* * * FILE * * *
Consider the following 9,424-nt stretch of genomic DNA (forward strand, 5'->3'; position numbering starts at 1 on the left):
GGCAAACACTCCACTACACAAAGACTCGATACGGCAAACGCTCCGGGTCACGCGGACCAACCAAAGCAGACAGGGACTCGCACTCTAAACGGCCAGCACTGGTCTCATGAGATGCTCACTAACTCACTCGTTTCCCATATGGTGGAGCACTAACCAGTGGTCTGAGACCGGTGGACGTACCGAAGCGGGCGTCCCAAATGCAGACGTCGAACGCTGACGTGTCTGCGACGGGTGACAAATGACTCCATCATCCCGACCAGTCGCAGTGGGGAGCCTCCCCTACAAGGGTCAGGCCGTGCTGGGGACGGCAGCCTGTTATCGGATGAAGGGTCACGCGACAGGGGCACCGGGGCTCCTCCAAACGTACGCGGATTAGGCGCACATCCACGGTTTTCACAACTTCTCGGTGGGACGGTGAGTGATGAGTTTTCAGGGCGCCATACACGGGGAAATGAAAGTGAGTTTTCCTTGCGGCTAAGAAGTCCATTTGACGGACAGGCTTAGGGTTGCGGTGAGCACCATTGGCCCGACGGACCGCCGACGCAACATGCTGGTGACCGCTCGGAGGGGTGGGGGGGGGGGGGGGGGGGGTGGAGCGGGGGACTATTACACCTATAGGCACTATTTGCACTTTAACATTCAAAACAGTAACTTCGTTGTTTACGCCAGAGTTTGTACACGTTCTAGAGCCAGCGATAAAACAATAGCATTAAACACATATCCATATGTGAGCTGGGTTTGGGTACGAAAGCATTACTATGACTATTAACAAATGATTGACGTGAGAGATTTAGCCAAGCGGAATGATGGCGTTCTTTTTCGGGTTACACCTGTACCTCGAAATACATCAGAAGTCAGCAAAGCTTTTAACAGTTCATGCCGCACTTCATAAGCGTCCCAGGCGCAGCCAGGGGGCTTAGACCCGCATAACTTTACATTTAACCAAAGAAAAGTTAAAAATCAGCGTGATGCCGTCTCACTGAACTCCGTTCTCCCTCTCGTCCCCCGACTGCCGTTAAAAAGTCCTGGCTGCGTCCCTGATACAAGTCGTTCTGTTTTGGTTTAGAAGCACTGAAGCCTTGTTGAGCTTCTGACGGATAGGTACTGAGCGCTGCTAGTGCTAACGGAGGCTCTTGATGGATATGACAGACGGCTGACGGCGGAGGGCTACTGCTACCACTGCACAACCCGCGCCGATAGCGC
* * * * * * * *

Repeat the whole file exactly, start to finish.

Consider the following 9,424-nt stretch of genomic DNA (forward strand, 5'->3'; position numbering starts at 1 on the left):
GGCAAACACTCCACTACACAAAGACTCGATACGGCAAACGCTCCGGGTCACGCGGACCAACCAAAGCAGACAGGGACTCGCACTCTAAACGGCCAGCACTGGTCTCATGAGATGCTCACTAACTCACTCGTTTCCCATATGGTGGAGCACTAACCAGTGGTCTGAGACCGGTGGACGTACCGAAGCGGGCGTCCCAAATGCAGACGTCGAACGCTGACGTGTCTGCGACGGGTGACAAATGACTCCATCATCCCGACCAGTCGCAGTGGGGAGCCTCCCCTACAAGGGTCAGGCCGTGCTGGGGACGGCAGCCTGTTATCGGATGAAGGGTCACGCGACAGGGGCACCGGGGCTCCTCCAAACGTACGCGGATTAGGCGCACATCCACGGTTTTCACAACTTCTCGGTGGGACGGTGAGTGATGAGTTTTCAGGGCGCCATACACGGGGAAATGAAAGTGAGTTTTCCTTGCGGCTAAGAAGTCCATTTGACGGACAGGCTTAGGGTTGCGGTGAGCACCATTGGCCCGACGGACCGCCGACGCAACATGCTGGTGACCGCTCGGAGGGGTGGGGGGGGGGGGGGGGGGGGTGGAGCGGGGGACTATTACACCTATAGGCACTATTTGCACTTTAACATTCAAAACAGTAACTTCGTTGTTTACGCCAGAGTTTGTACACGTTCTAGAGCCAGCGATAAAACAATAGCATTAAACACATATCCATATGTGAGCTGGGTTTGGGTACGAAAGCATTACTATGACTATTAACAAATGATTGACGTGAGAGATTTAGCCAAGCGGAATGATGGCGTTCTTTTTCGGGTTACACCTGTACCTCGAAATACATCAGAAGTCAGCAAAGCTTTTAACAGTTCATGCCGCACTTCATAAGCGTCCCAGGCGCAGCCAGGGGGCTTAGACCCGCATAACTTTACATTTAACCAAAGAAAAGTTAAAAATCAGCGTGATGCCGTCTCACTGAACTCCGTTCTCCCTCTCGTCCCCCGACTGCCGTTAAAAAGTCCTGGCTGCGTCCCTGATACAAGTCGTTCTGTTTTGGTTTAGAAGCACTGAAGCCTTGTTGAGCTTCTGACGGATAGGTACTGAGCGCTGCTAGTGCTAACGGAGGCTCTTGATGGATATGACAGACGGCTGACGGCGGAGGGCTACTGCTACCACTGCACAACCCGCGCCGATAGCGC